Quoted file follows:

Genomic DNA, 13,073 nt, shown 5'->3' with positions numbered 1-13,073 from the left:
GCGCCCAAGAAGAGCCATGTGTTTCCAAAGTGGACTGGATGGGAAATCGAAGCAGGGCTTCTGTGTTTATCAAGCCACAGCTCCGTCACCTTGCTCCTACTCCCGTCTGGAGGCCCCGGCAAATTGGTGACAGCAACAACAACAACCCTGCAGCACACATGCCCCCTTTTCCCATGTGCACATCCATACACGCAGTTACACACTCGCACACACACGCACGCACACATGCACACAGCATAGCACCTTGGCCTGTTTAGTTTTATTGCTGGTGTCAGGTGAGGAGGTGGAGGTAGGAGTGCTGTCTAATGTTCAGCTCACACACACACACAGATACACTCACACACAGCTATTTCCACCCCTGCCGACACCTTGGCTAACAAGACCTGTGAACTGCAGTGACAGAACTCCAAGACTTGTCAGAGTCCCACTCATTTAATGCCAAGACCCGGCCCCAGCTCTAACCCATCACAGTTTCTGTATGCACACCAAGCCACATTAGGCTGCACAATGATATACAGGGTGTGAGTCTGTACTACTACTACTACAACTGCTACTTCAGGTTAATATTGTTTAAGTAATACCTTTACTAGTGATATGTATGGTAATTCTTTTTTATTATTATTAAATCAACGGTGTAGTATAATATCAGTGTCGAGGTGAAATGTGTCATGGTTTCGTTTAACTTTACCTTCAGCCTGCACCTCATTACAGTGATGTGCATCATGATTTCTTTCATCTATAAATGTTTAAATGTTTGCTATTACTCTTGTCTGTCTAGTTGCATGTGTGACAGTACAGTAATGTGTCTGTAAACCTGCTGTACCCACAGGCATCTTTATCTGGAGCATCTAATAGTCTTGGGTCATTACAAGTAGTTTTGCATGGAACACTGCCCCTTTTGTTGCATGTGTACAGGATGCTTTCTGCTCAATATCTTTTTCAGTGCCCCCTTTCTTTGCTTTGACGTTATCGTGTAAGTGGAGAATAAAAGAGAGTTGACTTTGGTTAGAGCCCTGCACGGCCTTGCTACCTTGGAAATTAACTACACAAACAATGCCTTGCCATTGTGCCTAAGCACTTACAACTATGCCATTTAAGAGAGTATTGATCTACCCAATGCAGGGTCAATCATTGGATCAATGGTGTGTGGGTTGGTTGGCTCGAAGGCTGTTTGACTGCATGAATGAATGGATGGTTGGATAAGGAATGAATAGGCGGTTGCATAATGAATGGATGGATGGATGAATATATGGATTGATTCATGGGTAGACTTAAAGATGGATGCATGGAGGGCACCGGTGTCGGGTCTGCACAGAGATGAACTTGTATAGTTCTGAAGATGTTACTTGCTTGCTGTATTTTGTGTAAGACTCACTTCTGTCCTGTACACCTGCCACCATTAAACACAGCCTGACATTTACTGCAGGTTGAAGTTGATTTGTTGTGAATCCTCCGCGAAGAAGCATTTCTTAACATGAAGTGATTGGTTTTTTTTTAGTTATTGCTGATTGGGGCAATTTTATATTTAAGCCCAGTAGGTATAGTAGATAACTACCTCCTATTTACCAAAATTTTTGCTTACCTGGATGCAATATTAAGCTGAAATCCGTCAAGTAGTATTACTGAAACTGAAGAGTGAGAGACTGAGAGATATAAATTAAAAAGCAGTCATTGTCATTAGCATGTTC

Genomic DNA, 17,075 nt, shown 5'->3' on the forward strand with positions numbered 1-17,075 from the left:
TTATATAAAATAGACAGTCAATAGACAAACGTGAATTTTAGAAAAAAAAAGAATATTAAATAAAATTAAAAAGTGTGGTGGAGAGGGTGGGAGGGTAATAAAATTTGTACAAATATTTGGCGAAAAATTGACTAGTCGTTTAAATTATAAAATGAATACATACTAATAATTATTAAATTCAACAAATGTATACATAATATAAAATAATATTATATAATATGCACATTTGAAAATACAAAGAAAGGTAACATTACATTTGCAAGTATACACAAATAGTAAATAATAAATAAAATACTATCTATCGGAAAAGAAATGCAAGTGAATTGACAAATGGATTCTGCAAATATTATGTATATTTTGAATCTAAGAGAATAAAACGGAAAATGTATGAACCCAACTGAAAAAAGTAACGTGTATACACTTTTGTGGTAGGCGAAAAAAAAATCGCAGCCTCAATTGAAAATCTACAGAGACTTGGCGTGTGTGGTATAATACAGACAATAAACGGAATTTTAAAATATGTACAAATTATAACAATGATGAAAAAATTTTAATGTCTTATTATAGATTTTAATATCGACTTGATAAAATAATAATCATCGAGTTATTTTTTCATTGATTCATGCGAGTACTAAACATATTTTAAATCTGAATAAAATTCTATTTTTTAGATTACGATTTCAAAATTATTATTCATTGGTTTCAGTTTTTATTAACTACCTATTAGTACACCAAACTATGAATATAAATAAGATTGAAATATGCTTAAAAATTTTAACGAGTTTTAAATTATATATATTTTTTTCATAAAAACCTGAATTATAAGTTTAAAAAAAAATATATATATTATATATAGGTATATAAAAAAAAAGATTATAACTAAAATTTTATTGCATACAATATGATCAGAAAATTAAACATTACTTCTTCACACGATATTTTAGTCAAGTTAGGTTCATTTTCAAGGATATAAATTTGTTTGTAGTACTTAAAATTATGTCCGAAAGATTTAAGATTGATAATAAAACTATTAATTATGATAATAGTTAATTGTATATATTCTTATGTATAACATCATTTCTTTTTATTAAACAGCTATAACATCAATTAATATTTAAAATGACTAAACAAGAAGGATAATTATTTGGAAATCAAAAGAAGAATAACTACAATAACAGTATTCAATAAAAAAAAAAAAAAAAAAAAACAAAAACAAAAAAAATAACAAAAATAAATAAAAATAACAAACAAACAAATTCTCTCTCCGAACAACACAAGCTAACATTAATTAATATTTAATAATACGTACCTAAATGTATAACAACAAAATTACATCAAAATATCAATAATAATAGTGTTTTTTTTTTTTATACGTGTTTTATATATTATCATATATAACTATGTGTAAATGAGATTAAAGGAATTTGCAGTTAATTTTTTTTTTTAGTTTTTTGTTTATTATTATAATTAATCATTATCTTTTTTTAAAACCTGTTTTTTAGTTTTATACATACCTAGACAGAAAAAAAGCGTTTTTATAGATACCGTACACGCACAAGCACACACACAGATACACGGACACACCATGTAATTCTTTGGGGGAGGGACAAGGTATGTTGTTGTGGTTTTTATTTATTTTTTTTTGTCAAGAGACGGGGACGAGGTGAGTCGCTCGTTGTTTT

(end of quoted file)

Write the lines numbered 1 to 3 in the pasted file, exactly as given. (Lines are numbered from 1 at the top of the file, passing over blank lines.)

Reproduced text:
Genomic DNA, 13,073 nt, shown 5'->3' with positions numbered 1-13,073 from the left:
GCGCCCAAGAAGAGCCATGTGTTTCCAAAGTGGACTGGATGGGAAATCGAAGCAGGGCTTCTGTGTTTATCAAGCCACAGCTCCGTCACCTTGCTCCTACTCCCGTCTGGAGGCCCCGGCAAATTGGTGACAGCAACAACAACAACCCTGCAGCACACATGCCCCCTTTTCCCATGTGCACATCCATACACGCAGTTACACACTCGCACACACACGCACGCACACATGCACACAGCATAGCACCTTGGCCTGTTTAGTTTTATTGCTGGTGTCAGGTGAGGAGGTGGAGGTAGGAGTGCTGTCTAATGTTCAGCTCACACACACACACAGATACACTCACACACAGCTATTTCCACCCCTGCCGACACCTTGGCTAACAAGACCTGTGAACTGCAGTGACAGAACTCCAAGACTTGTCAGAGTCCCACTCATTTAATGCCAAGACCCGGCCCCAGCTCTAACCCATCACAGTTTCTGTATGCACACCAAGCCACATTAGGCTGCACAATGATATACAGGGTGTGAGTCTGTACTACTACTACTACAACTGCTACTTCAGGTTAATATTGTTTAAGTAATACCTTTACTAGTGATATGTATGGTAATTCTTTTTTATTATTATTAAATCAACGGTGTAGTATAATATCAGTGTCGAGGTGAAATGTGTCATGGTTTCGTTTAACTTTACCTTCAGCCTGCACCTCATTACAGTGATGTGCATCATGATTTCTTTCATCTATAAATGTTTAAATGTTTGCTATTACTCTTGTCTGTCTAGTTGCATGTGTGACAGTACAGTAATGTGTCTGTAAACCTGCTGTACCCACAGGCATCTTTATCTGGAGCATCTAATAGTCTTGGGTCATTACAAGTAGTTTTGCATGGAACACTGCCCCTTTTGTTGCATGTGTACAGGATGCTTTCTGCTCAATATCTTTTTCAGTGCCCCCTTTCTTTGCTTTGACGTTATCGTGTAAGTGGAGAATAAAAGAGAGTTGACTTTGGTTAGAGCCCTGCACGGCCTTGCTACCTTGGAAATTAACTACACAAACAATGCCTTGCCATTGTGCCTAAGCACTTACAACTATGCCATTTAAGAGAGTATTGATCTACCCAATGCAGGGTCAATCATTGGATCAATGGTGTGTGGGTTGGTTGGCTCGAAGGCTGTTTGACTGCATGAATGAATGGATGGTTGGATAAGGAATGAATAGGCGGTTGCATAATGAATGGATGGATGGATGAATATATGGATTGATTCATGGGTAGACTTAAAGATGGATGCATGGAGGGCACCGGTGTCGGGTCTGCACAGAGATGAACTTGTATAGTTCTGAAGATGTTACTTGCTTGCTGTATTTTGTGTAAGACTCACTTCTGTCCTGTACACCTGCCACCATTAAACACAGCCTGACATTTACTGCAGGTTGAAGTTGATTTGTTGTGAATCCTCCGCGAAGAAGCATTTCTTAACATGAAGTGATTGGTTTTTTTTTAGTTATTGCTGATTGGGGCAATTTTATATTTAAGCCCAGTAGGTATAGTAGATAACTACCTCCTATTTACCAAAATTTTTGCTTACCTGGATGCAATATTAAGCTGAAATCCGTCAAGTAGTATTACTGAAACTGAAGAGTGAGAGACTGAGAGATATAAATTAAAAAGCAGTCATTGTCATTAGCATGTTC

Genomic DNA, 17,075 nt, shown 5'->3' on the forward strand with positions numbered 1-17,075 from the left: